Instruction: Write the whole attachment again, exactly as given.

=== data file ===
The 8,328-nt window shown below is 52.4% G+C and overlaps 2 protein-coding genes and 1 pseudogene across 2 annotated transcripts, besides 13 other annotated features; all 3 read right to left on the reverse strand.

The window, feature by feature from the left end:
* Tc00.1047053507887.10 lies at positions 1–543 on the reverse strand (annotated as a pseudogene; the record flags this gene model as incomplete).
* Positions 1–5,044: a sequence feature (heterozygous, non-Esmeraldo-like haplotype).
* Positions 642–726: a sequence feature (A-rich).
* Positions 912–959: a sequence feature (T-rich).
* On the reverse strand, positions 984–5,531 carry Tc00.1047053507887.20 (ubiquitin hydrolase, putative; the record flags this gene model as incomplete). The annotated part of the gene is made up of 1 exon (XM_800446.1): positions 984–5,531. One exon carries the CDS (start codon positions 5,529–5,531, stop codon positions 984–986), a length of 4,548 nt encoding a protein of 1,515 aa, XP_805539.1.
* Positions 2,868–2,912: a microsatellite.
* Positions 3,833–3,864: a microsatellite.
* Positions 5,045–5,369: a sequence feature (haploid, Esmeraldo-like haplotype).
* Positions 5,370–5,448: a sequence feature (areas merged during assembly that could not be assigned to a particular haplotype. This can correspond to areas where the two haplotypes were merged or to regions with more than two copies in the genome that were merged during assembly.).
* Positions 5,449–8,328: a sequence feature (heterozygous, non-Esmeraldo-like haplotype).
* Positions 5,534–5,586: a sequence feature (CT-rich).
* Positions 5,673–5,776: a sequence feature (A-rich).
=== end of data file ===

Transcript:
The 8,328-nt window shown below is 52.4% G+C and overlaps 2 protein-coding genes and 1 pseudogene across 2 annotated transcripts, besides 13 other annotated features; all 3 read right to left on the reverse strand.

The window, feature by feature from the left end:
* Tc00.1047053507887.10 lies at positions 1–543 on the reverse strand (annotated as a pseudogene; the record flags this gene model as incomplete).
* Positions 1–5,044: a sequence feature (heterozygous, non-Esmeraldo-like haplotype).
* Positions 642–726: a sequence feature (A-rich).
* Positions 912–959: a sequence feature (T-rich).
* On the reverse strand, positions 984–5,531 carry Tc00.1047053507887.20 (ubiquitin hydrolase, putative; the record flags this gene model as incomplete). The annotated part of the gene is made up of 1 exon (XM_800446.1): positions 984–5,531. One exon carries the CDS (start codon positions 5,529–5,531, stop codon positions 984–986), a length of 4,548 nt encoding a protein of 1,515 aa, XP_805539.1.
* Positions 2,868–2,912: a microsatellite.
* Positions 3,833–3,864: a microsatellite.
* Positions 5,045–5,369: a sequence feature (haploid, Esmeraldo-like haplotype).
* Positions 5,370–5,448: a sequence feature (areas merged during assembly that could not be assigned to a particular haplotype. This can correspond to areas where the two haplotypes were merged or to regions with more than two copies in the genome that were merged during assembly.).
* Positions 5,449–8,328: a sequence feature (heterozygous, non-Esmeraldo-like haplotype).
* Positions 5,534–5,586: a sequence feature (CT-rich).
* Positions 5,673–5,776: a sequence feature (A-rich).